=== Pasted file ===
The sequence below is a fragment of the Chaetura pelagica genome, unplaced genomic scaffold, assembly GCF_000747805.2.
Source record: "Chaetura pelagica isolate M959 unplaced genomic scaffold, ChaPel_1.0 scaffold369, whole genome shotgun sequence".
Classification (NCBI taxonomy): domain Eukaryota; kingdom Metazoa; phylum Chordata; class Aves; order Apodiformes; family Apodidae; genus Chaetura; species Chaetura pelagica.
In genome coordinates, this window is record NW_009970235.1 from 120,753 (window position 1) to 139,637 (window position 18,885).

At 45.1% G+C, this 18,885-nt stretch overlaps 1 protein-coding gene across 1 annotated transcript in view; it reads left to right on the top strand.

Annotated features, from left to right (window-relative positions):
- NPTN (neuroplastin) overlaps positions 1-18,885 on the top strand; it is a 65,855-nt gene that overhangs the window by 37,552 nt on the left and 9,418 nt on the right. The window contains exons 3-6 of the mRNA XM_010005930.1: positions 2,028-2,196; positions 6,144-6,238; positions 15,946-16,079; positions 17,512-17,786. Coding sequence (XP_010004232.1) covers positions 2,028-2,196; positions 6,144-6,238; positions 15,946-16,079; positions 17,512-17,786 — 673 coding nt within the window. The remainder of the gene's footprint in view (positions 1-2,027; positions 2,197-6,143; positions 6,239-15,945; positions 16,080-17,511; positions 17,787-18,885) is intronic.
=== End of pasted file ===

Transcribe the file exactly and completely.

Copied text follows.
The sequence below is a fragment of the Chaetura pelagica genome, unplaced genomic scaffold, assembly GCF_000747805.2.
Source record: "Chaetura pelagica isolate M959 unplaced genomic scaffold, ChaPel_1.0 scaffold369, whole genome shotgun sequence".
Classification (NCBI taxonomy): domain Eukaryota; kingdom Metazoa; phylum Chordata; class Aves; order Apodiformes; family Apodidae; genus Chaetura; species Chaetura pelagica.
In genome coordinates, this window is record NW_009970235.1 from 120,753 (window position 1) to 139,637 (window position 18,885).

At 45.1% G+C, this 18,885-nt stretch overlaps 1 protein-coding gene across 1 annotated transcript in view; it reads left to right on the top strand.

Annotated features, from left to right (window-relative positions):
- NPTN (neuroplastin) overlaps positions 1-18,885 on the top strand; it is a 65,855-nt gene that overhangs the window by 37,552 nt on the left and 9,418 nt on the right. The window contains exons 3-6 of the mRNA XM_010005930.1: positions 2,028-2,196; positions 6,144-6,238; positions 15,946-16,079; positions 17,512-17,786. Coding sequence (XP_010004232.1) covers positions 2,028-2,196; positions 6,144-6,238; positions 15,946-16,079; positions 17,512-17,786 — 673 coding nt within the window. The remainder of the gene's footprint in view (positions 1-2,027; positions 2,197-6,143; positions 6,239-15,945; positions 16,080-17,511; positions 17,787-18,885) is intronic.